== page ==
She has adopted the same mantra for herself and her family, and for the most part, “everybody is rooting for us. Everybody wants to hear the happy ending about the disabled kid who gets to go out and live a normal life,” Golden says. On a few occasions, however, the Goldens have had to defend Hope’s right to be in public places.
Gray is a first-grader this year, and because of Hope, the Goldens felt confident enough to move him from Oak Hill Academy to Dallas ISD’s John F. Kennedy Learning Center near Ross and Henderson. When they tried to enroll Gray, DISD’s legal department fought them, saying the district could not provide a handler for Hope. The district thought an aide for Gray would be enough, Golden says, but she insisted otherwise.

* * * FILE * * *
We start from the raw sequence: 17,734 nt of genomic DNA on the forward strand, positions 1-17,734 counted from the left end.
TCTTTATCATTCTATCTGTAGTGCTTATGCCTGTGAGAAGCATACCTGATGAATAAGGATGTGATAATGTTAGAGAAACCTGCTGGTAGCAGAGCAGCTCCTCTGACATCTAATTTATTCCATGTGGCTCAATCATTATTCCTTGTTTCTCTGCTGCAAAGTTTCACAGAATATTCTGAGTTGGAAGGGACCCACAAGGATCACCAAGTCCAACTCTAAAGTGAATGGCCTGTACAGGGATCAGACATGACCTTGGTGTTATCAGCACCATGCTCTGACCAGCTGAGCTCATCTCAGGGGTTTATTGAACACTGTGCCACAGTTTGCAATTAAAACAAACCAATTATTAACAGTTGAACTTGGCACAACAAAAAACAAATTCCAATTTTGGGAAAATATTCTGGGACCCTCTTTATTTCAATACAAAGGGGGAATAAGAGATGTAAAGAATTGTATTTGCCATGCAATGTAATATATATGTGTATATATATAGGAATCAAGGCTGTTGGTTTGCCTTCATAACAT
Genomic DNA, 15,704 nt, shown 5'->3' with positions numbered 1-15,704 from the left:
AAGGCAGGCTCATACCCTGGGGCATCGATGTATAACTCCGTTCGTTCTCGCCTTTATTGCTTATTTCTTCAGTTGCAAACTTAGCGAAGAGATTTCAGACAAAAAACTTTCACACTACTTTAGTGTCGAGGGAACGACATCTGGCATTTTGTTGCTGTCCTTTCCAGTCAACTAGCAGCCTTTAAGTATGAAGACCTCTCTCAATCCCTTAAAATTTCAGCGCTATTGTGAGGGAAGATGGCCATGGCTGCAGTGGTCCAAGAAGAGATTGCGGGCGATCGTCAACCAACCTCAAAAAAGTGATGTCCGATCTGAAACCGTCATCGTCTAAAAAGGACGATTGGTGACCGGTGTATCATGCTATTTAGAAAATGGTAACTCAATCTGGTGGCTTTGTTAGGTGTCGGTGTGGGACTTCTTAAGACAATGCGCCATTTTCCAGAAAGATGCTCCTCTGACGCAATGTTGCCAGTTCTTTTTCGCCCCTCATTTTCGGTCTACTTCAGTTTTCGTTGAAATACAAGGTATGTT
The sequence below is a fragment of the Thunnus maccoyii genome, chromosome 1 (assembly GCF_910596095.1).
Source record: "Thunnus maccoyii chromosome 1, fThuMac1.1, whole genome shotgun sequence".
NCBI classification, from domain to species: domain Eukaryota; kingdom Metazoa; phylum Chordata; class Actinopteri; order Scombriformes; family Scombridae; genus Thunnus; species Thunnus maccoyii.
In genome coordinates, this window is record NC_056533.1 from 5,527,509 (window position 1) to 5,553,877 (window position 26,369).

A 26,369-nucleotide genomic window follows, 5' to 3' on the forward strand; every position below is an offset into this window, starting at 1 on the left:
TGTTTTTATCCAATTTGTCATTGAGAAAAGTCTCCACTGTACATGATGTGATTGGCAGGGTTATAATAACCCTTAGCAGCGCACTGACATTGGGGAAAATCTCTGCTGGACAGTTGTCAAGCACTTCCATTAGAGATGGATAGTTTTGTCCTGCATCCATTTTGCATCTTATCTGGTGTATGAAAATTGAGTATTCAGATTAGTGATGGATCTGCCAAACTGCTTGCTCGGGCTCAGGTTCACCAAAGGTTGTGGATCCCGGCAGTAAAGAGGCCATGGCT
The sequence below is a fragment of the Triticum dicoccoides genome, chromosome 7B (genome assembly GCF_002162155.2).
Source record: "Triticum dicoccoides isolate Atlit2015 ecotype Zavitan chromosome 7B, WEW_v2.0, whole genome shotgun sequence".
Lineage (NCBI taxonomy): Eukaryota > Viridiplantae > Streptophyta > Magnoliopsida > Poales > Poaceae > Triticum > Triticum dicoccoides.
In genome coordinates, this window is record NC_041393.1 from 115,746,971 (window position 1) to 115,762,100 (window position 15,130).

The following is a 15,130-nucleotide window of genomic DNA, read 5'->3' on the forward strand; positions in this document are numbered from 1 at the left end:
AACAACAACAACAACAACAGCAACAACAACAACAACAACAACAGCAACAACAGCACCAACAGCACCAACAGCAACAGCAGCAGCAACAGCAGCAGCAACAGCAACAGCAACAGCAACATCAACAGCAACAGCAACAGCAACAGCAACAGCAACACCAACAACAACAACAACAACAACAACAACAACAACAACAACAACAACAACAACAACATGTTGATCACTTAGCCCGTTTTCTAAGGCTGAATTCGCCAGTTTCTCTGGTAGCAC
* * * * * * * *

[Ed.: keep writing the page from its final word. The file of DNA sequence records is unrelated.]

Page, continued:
“Wherever my son goes, the dog goes,” Golden says. “With autism, it’s gotta be consistent. It’s all or nothing.”
The Goldens were backed up by a precedent of successful federal suits involving autism service dogs, as well as by the principal and teachers at JFK, Golden says. The district eventually agreed that Gray’s aide also could be Hope’s handler.
So on May 30, Hope became the first service dog to attend a DISD school.
The Goldens know new challenges will arise as Gray grows older and bigger. One of the worst characteristics of autism is the tendency to assault strangers, Golden says, and “teenage assaults are worse than little kid assaults.”
She tends to live in the present, however, taking one day at a time. Thanks to Hope, the living is easier these days — most importantly for Gray, Golden says.
“I don’t know what life holds for him in the future,” she says, “but right now, while he’s living under my roof, I’m going to make sure he has the best life possible.”